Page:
Balcaskie Landrace organic wholemeal wheat flour
- Variety name: Balcaskie Landrace
- Certified organic wheat flour
- A diverse mixture of grain varieties, formed initially of historic varieties Rouge d’Ecosse, Golden Drop & Hunter’s
- Above-average values for most key minerals
- Suitable for making real bread (with long fermentation and no additives) and pastries, cakes and biscuits
Balcaskie Landrace wheat is a mixture of long-strawed wheat varieties grown together, harvested and re-sown in order to harness the adaptive power of natural selection in a particular landscape, in this case the Balcaskie Estate in Fife, Scotland.
This landrace has been created by mixing the three ‘original’ Scotland The Bread wheat varieties – Rouge d’Ecosse, Golden Drop and Hunter’s – in equal quantities, then sowing and harvesting the resultant mixture. The aim is gradually to increase the genetic diversity of this crop while carefully monitoring its nutrient density, breadmaking quality and yield: in 2020 we added a Danish evolutionary ‘population’ wheat to the mix as a step in this direction. Each year we will make selections from the crop to try to improve its quality for breadmaking, always balancing that with attention to its nutrient density and its yield.
Top tips for baking with this flour:
- Knead gently and for a shorter time than you might with a conventional ‘strong’ flour which has more stretchy gluten
- Always ferment your bread slowly (ideally using sourdough) to control dough development, bring out flavour and enhance digestibility and nutrient availability
- If you’re struggling to get a longed-for lightness, sieve the flour to remove some of the bran or add a portion (up to 25%) of strong flour. We recommend Scottish organic flour from our friends at Mungoswells for this purpose.
This flour is special. Apart from its above-average mineral content, it has some other special qualities:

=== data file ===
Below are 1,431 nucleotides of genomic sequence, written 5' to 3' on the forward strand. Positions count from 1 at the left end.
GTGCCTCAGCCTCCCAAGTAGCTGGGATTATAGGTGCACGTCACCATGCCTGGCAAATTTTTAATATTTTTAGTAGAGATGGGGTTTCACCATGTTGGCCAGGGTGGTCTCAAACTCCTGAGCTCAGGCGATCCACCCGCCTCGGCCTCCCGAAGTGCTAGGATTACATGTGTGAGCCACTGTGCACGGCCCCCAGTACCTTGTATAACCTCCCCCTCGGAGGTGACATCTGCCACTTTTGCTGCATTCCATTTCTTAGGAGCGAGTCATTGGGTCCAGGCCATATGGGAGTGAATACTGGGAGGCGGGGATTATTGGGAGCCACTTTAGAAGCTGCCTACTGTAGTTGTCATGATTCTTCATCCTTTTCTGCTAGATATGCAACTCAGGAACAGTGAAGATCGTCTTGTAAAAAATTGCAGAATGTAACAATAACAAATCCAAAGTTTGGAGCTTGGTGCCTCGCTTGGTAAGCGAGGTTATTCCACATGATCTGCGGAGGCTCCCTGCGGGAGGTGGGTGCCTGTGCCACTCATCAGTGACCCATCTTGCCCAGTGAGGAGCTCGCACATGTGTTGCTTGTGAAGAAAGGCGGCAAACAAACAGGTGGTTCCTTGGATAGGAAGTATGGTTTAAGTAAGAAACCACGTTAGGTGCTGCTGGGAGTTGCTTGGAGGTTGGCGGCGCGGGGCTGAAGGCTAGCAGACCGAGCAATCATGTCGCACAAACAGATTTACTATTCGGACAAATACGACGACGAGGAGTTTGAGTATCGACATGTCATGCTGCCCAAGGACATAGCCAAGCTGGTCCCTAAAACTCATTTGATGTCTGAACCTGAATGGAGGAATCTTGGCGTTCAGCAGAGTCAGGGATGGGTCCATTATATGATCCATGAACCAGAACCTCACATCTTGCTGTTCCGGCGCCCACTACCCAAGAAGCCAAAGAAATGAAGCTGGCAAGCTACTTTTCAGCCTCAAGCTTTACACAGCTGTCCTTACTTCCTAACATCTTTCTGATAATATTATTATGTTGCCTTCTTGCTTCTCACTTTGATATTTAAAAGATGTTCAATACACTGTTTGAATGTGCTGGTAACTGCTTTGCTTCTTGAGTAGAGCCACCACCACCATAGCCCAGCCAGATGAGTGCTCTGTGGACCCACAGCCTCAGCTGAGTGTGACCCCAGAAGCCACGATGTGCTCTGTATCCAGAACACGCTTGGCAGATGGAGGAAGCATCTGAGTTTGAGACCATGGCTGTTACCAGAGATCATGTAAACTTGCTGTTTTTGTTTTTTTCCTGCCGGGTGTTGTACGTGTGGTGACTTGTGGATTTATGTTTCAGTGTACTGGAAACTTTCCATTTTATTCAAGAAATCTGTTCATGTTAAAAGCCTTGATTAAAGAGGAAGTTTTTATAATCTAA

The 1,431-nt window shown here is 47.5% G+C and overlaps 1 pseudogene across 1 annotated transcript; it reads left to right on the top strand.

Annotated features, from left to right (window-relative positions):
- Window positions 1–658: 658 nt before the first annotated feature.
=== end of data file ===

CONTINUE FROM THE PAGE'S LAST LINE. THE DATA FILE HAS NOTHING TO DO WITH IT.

- It has a full, slightly malty flavour which comes in part from harvest conditions in 2019. When grain is ripe and gets wet in the ear, the naturally occurring amylase enzyme begins to turn starch into maltose sugar. This is what happens when grain is ‘sprouted’ for making into malt for brewing. Maltose in the flour will, like any sugar, make the dough slightly sticky to the touch. This isn’t a problem if you knead your dough with wet hands. And one of the many advantages of genuine sourdough fermentation is that this process makes the dough acid enough to stop the excessive amylase from going crazy at the baking stage. If the loaf sides seem to shrink in after baking or if your knife comes out sticky however well you’ve baked the loaf, you may not have fermented your dough long enough to neutralise the effects of the amylase turning too much flour starch into maltose sugar. This can be disappointing until you savour the natural maltiness of your bread and reflect that you achieved this without adding any expensive specialist malt flour
- It contains gluten that is naturally softer, less elastic and more extensible (and arguably more digestible) than in common breadmaking flours. In this respect it is reflecting its evolution as a grain adapted both to the temperate Scottish climate and to the various needs of ordinary bakers. While this grain may not produce super-aerated dough, it comes into its own when extensibility is required in flatter loaf shapes such as ciabatta, focaccia, naan, pancakes etc. If scones and shortcrust pastry are in your repertoire you may be pleasantly surprised that baking with this flour avoids a certain ‘rubberiness’ that tends to be a by-product of using high-gluten or ‘strong’ flours
- Dough made with slightly malty flour (as with additions of honey, sugar or significant levels of fat etc) takes more colour when baking, so it is advisable to reduce your normal oven temperature a little to avoid excessive caramelisation (or ‘burning’ as it is sometimes known). Try 200°C for ten minutes, reducing to 180°C for the remainder of baking.
You will find more baking advice and recipes here.